The UN Sustainable Development Goals have set a target to end AIDS by 2030. A key element to meet this goal is eliminating new HIV infections. Adolescent Girls and Young Women (AGYW) are seen to be a particularly vulnerable population, especially in Sub-Saharan Africa. The United Nations Development Programme states that “Adolescent girls and young women are disproportionately affected by HIV and other sexual and reproductive health risks. Laws, policies and practices that perpetuate gender inequality, harmful gender norms and gender-based violence create barriers to access to sexual and reproductive health and rights.”
The government of Zimbabwe, through the National AIDS Council (NAC) is part of a 13 nation Sub-Saharan Africa initiative aimed at reducing HIV incidence among AGYW. DHIS2 has been used in Zimbabwe for various HIV/AIDS programs, including the PEPFAR DREAMS project. Since 2017, HISP UiO, Saudigitus, and Itinordic have worked with the National AIDS Council (NAC), UNDP Zimbabwe, and the Global Fund to design and implement an AGYW HIV Community Health Information System (CHIS) using DHIS2 Tracker that supports this initiative, and that can be integrated with Zimbabwe’s other aggregate and Tracker HIV information systems to allow for integrated analysis and management of HIV programs. This system serves as a pilot for a generic set of AGYW Tracker programs to be adapted for use in other countries.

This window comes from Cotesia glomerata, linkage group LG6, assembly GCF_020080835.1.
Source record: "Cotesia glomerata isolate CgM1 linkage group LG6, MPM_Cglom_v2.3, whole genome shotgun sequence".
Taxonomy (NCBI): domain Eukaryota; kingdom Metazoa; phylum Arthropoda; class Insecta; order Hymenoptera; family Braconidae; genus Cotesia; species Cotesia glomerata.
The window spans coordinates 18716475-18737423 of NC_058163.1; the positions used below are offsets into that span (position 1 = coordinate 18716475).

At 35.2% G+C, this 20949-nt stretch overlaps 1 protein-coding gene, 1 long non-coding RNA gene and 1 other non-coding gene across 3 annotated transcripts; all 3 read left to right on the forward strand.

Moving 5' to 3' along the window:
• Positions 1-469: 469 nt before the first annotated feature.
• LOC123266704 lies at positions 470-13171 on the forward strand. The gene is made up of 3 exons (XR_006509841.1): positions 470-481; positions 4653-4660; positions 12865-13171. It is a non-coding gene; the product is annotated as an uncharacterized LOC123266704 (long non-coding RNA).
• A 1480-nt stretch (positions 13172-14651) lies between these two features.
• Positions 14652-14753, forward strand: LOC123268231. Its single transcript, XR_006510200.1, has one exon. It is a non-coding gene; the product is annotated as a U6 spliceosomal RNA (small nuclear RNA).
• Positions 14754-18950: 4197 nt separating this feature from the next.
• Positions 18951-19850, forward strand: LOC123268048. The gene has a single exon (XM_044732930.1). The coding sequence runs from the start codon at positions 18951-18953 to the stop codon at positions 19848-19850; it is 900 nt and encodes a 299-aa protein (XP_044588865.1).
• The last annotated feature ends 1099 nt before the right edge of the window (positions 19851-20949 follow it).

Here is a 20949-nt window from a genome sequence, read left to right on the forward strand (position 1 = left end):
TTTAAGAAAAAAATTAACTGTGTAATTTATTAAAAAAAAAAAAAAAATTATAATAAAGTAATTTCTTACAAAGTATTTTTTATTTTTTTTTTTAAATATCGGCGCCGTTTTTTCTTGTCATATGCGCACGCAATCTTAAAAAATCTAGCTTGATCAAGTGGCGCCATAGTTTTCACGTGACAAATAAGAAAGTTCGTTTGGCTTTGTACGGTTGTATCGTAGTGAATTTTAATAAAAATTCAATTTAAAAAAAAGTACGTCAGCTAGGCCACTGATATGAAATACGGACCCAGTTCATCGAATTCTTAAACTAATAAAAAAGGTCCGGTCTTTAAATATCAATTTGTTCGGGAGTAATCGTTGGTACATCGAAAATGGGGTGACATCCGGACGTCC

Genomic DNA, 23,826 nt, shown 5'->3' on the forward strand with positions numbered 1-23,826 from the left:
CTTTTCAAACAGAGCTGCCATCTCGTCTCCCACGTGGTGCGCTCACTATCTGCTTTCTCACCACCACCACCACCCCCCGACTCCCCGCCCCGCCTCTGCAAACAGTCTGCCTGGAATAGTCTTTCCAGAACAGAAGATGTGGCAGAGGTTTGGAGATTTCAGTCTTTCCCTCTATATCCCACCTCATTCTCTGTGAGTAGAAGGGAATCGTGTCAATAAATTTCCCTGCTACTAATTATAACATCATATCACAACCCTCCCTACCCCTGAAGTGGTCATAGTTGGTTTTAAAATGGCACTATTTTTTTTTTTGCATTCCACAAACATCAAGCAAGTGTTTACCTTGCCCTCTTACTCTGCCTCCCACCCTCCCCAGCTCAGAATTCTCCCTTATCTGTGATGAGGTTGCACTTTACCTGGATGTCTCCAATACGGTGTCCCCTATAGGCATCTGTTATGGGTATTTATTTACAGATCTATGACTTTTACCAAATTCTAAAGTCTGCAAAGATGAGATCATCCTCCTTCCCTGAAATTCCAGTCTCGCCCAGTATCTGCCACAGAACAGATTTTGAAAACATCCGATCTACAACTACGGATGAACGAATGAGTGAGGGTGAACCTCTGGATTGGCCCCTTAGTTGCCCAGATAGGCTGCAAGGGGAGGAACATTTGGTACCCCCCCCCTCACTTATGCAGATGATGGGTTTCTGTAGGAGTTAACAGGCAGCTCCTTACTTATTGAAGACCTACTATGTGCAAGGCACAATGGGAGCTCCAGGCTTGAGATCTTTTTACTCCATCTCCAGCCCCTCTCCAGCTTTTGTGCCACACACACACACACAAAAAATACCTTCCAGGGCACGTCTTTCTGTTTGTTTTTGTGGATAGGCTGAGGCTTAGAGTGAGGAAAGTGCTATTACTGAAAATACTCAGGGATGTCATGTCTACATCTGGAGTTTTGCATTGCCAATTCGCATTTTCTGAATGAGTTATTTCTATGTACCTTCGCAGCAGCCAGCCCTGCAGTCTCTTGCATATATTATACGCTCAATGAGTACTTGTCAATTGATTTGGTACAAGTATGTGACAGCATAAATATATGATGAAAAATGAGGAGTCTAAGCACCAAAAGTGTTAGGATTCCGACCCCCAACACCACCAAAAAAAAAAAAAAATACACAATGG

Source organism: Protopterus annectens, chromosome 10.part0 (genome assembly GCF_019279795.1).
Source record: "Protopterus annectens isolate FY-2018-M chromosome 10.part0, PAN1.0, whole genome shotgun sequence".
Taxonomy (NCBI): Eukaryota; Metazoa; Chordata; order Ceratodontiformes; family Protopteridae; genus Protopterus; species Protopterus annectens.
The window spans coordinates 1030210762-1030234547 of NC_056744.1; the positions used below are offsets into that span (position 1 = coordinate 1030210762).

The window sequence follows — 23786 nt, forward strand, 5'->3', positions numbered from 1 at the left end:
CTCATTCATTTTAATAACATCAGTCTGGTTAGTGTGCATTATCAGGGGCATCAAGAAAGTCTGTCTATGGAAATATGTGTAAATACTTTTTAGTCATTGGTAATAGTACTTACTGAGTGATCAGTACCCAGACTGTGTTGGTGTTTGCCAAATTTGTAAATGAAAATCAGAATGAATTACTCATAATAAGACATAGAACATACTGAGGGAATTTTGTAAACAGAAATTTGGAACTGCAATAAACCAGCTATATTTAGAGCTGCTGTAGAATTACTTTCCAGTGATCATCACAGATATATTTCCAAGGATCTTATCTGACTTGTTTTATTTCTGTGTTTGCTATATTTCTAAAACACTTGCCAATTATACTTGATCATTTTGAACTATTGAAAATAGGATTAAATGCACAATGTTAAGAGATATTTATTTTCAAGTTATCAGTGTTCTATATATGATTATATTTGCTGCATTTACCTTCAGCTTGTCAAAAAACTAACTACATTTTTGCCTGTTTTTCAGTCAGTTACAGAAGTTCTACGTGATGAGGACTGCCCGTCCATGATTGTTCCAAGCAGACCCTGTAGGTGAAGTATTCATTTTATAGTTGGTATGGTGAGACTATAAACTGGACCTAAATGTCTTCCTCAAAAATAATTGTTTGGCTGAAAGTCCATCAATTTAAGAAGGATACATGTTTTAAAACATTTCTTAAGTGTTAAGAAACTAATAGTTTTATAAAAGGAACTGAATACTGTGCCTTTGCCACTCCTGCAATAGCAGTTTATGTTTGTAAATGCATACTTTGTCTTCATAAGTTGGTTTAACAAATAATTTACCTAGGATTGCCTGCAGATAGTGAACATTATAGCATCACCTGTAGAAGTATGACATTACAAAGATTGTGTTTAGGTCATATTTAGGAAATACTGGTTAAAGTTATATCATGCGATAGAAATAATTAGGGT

Designing a DHIS2 system focused on reducing AGYW HIV infections at the community level
Information systems that assist health workers at the community level and support decision makers in the provision of services are a key element for achieving a reduction of new HIV infections among the AGYW population. At the decision-making level, for example, it is important to know how many girls who are identified as “at risk” have received the services that they are entitled to, while at the community or facility level, the system should provide decision support at the point of care and recommend a course of action based on the risk status of an individual client. To maintain quality and accuracy of information and help these levels operate in unison with each other, it’s essential to have a single record with crucial information that can be used to identify at risk AGYW.
The HISP team used experiences from the PEPFAR DREAMS model, the Global Fund AGYW measurement framework and CHIS guidance to design an AGYW system based on Tracker that meets these needs, structured around the following components: